You’d wonder what James Horan makes of it all…

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Stephen Cluxton under a different kind of pressure from Declan O’Sullivan (INPHO/James Crombie)

5. Dublin’s bench force their way into final plans

Before yesterday Dublin were touted as a fitter, better conditioned team that were likely to outlast Kerry in the final quarter. While that did happen — Dublin scored 2-8 to Kerry’s 0-3 in the final 25 minutes — it was the quality of the Dublin substitutes that really came to the fore.

Gavin waited just 17 minutes before bringing Philly McMahon on to replace Kevin O’Brien, a move he described afterwards as purely tactical. The decision to bring Denis Bastick on for Ger Brennan and move Cian O’Sullivan to centre-back paid dividends and helped Dublin reassert themselves in the midfield battle.

When he got his chance Dean Rock (on for Ciaran Kilkenny) showed just why there has been such clamour for his inclusion this summer, scoring 0-2 from play, while Eoghan O’Gara (on for Paul Mannion) finished with a thunderous goal off the underside of Kealy’s crossbar.

Add in Kevin McManamon’s goal and together Dublin’s subs combined for 2-3 of the final total while Kerry’s didn’t register a single score.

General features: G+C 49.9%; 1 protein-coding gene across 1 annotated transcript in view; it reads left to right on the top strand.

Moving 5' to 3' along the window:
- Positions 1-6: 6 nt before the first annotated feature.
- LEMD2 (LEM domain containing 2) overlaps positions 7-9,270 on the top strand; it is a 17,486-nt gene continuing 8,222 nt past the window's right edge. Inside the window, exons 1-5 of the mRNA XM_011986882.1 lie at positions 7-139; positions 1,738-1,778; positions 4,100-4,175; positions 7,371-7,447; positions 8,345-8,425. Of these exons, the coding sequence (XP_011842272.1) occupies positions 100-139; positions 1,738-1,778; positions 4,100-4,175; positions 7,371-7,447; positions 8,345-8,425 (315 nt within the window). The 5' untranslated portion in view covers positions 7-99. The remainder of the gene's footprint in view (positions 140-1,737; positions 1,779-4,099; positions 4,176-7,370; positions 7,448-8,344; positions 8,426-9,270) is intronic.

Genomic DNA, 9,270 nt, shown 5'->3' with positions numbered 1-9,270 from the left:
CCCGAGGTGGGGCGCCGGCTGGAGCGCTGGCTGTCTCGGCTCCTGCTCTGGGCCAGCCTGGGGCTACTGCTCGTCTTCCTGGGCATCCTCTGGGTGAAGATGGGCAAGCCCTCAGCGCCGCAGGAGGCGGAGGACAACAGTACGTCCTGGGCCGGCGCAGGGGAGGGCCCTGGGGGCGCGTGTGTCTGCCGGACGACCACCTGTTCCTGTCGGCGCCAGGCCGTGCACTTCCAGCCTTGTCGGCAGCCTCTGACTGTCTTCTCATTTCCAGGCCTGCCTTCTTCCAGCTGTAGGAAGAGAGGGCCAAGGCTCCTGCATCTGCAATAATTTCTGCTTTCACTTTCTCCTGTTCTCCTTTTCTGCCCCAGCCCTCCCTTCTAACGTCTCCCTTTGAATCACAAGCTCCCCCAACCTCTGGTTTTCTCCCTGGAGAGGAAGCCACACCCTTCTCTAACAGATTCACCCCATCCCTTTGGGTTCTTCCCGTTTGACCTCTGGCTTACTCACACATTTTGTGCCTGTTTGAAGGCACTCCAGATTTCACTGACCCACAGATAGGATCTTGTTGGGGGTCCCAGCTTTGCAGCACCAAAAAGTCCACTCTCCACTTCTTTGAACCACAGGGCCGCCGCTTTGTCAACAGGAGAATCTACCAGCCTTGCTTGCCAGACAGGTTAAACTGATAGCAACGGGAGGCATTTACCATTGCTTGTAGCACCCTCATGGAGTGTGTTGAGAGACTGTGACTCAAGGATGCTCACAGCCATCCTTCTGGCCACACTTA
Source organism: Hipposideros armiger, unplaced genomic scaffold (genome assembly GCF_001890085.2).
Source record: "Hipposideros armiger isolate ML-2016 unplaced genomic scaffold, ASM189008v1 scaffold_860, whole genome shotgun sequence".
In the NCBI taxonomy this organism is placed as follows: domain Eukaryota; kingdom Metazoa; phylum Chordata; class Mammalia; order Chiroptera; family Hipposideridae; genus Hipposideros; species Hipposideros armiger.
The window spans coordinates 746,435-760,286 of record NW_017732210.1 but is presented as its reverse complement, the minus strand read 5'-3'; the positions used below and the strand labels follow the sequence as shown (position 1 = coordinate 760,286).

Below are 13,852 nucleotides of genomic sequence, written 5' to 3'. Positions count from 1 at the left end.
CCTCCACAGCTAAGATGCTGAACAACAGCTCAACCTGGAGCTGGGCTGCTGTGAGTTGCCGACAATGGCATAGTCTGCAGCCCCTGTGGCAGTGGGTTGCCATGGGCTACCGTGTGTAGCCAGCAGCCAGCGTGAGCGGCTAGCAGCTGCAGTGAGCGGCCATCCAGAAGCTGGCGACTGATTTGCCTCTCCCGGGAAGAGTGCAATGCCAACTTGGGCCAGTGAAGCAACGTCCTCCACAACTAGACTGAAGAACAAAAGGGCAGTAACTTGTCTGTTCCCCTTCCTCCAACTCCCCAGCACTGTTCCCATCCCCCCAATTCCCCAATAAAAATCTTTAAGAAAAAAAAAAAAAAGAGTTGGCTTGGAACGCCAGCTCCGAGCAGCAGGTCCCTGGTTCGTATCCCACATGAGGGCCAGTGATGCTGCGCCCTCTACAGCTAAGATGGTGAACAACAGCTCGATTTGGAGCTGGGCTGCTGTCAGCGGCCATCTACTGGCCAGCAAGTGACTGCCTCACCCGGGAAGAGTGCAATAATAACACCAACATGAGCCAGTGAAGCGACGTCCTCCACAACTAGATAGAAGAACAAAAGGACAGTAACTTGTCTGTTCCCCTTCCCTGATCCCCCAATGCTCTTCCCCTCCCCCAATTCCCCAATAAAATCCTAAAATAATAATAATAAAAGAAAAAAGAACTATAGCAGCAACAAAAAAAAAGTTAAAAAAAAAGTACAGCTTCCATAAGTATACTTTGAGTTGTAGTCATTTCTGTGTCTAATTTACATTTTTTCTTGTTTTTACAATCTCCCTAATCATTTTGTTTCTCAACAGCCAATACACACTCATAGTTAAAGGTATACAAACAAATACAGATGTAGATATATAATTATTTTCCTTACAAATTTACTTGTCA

6. Should Jonny Cooper have walked?

Dublin led by a point when Cooper, already on a yellow card, swung a leg at a loose ball to try and clear the danger. Instead he caught Colm Cooper and denied the Gooch what looked to be a good goal-scoring opportunity.

In deciding on his punishment, referee Cormac Reilly gave Cooper the benefit of the doubt and let him off with a final warning. Had the Na Fianna man been shown a second yellow and a red, Dublin would have been down to 14 men and who knows how the final 10 minutes would have played out.

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Dean Rock: scored 0-2 off the bench (INPHO/James Crombie)

7. Did ‘Kerry Killer’ Kev mean to go for goal?

After 69 minutes in which the counties were inseparable, the game ultimately hinged on Kevin McManamon’s goal as the clock ticked towards the red.

The question in every car, sitting room and pub last night was: did he mean it?

Set free by the dogged battling of Michael Dara MacAuley in midfield, Dublin’s super sub charged through the heart of Kerry’s defence and with keeper Brendan Kealy standing on the edge of the square, lofted the ball over his head and into the net.

In his post-match press conference Kerry manager Eamonn Fitzmaurice asked the question, enquiring if McManamon had “scuffed” the shot.

Even the man himself didn’t seem so sure, telling RTÉ Sport: “I said I’ll try and aim for the crossbar and it might sneak under or go over but we’ll get something out of it. I’m blessed.”

8. “Football the way it was meant to be played”

That was Jim Gavin’s assessment after one of the finest games in recent years and a chapter worthy of its place in the Dublin v Kerry storybook. Who could argue?

True sportsmanship as victorious Bernard Brogan consoles Kerry’s Marc Ó Sé

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About the author:

Niall Kelly